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|Articles - November 2011|
|Wednesday, October 19, 2011|
By Linda Baker
Birth control methods typically work in one of two ways. The first is via physical obstruction, such as the diaphragm or condom. The second is through manipulation of biological systems, such as “The Pill.” Now researchers at OHSU’s Oregon Natural Primate Research Center are developing a new female contraceptive that combines the mechanical operations of the former with the biological advances of the latter. The technique, which inhibits enzymes responsible for the release of an egg, is low impact and more foolproof, says ONPRC scientist Jon Hennebold. “Think of enzymes as the molecular scissors that cut the proteins that make up the structure of the follicle,” he says. Neutralize that process with a drug, and the egg stays in the follicle, preventing fertilization. Hormonal forms of birth control such as the pill involve daily medication and health risks such as cardiovascular disease. But the new method, which zeroes in on a specific physical target — the follicle —doesn’t require such stringent regimens and has fewer health impacts, says Hennebold, adding that the long-term research goal is to develop an oral delivery system. And where does the “oocyte” that is never released go? Not to worry, says Hennebold. “The egg is eventually consumed by the ovary itself.”
Thursday, April 03, 2014
BY OB STAFF
Learn how to green your workplace and lower your environmental footprint at the office. Oregon Business presents a two-hour "Greening Your Workplace" seminar on May 28th, 2014 at the Nines Hotel in Portland.
Thursday, February 27, 2014
BY ERIC FRUITS
Because they have little chance of working for someone else, today’s teens need to be entrepreneurs. But, first, we must teach our teens that entrepreneurship starts small.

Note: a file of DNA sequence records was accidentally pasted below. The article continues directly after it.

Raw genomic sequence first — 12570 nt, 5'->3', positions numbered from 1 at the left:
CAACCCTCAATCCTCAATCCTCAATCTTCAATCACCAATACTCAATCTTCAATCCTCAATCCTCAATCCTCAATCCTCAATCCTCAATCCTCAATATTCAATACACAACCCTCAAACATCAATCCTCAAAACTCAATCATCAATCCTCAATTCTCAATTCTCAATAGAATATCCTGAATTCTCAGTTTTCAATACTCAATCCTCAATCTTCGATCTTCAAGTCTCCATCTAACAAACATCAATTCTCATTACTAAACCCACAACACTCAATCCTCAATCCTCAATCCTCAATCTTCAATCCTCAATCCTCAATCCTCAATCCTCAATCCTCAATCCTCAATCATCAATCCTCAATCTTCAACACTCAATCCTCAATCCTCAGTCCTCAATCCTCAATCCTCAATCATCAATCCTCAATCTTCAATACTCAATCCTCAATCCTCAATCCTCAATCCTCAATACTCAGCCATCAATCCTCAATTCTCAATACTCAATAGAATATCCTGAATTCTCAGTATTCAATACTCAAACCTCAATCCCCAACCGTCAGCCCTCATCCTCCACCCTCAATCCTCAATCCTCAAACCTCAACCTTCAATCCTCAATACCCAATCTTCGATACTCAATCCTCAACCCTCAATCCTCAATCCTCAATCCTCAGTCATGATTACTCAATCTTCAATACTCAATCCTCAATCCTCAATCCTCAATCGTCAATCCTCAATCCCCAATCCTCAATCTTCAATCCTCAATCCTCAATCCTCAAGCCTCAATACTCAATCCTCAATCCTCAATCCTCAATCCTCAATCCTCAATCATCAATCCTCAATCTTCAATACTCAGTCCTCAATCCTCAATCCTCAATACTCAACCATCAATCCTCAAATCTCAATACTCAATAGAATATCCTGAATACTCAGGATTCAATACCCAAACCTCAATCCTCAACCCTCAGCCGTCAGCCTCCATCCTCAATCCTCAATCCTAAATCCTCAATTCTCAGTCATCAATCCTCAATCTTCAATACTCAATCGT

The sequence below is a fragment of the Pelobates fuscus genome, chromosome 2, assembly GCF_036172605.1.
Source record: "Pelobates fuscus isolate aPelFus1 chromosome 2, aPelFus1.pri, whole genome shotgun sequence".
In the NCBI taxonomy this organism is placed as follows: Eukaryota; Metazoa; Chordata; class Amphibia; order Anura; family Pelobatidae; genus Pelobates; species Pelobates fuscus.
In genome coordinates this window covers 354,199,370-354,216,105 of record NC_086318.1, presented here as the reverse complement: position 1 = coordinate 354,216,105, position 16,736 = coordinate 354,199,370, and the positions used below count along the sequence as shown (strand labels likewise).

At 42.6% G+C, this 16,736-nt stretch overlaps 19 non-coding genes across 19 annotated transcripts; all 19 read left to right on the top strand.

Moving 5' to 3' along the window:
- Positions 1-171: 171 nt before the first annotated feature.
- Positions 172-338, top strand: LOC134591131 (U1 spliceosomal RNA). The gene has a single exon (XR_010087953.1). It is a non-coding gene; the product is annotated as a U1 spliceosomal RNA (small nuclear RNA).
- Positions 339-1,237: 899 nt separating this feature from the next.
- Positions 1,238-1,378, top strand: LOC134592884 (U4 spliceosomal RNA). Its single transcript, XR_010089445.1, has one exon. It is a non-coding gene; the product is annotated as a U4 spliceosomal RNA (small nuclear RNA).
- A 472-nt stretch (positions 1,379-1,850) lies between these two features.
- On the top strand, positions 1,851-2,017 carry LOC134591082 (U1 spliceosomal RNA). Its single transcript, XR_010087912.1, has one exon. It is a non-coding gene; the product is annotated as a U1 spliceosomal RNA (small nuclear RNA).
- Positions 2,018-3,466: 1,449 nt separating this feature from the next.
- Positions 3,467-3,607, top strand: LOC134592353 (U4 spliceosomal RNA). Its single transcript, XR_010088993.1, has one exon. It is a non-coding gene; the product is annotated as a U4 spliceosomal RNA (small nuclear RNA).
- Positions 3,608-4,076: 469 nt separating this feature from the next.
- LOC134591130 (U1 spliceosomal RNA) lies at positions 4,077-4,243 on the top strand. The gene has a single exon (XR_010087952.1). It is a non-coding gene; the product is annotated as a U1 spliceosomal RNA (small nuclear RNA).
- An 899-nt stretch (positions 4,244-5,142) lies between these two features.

Tuesday, February 25, 2014
BY BRANDON SAWYER
A conversation about the event-planning industry with sales directors from McMenamins and the Portland Art Museum.
Thursday, March 27, 2014
BY JESSICA RIDGWAY | OB WEB EDITOR
Watch this OB Original Video about three Oregon companies and how crowd-funding "kickstarted" their business ideas.
Friday, April 04, 2014
BY ERIC FRUITS
The rapidly rising cost of higher education has left even the smartest researchers and the wonkiest of wonks wondering what’s happening and where’s all that money going. More and more, prospective students—and their families—are asking: Is college worth the cost?
Thursday, April 17, 2014
BY JASON NORRIS | OB BLOGGER
The “polar vortex” of 2014 seems to have finally thawed and we believe this change in weather will bring more sunshine to the U.S. economy as well.
Tuesday, February 25, 2014
BY SOPHIA BENNETT
The coastal town of Coos Bay appears poised to land every economic development director’s dream: a single employer that will bring hundreds of family-wage jobs and millions in tax revenue.
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Oregon State University's hospitality degree program invests in next-generation leaders.
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Samuel Hernandez, an Associate at Barran Liebman, is the recipient of a 2014 Oregon State Bar Litigation Section Rising Litigator Award.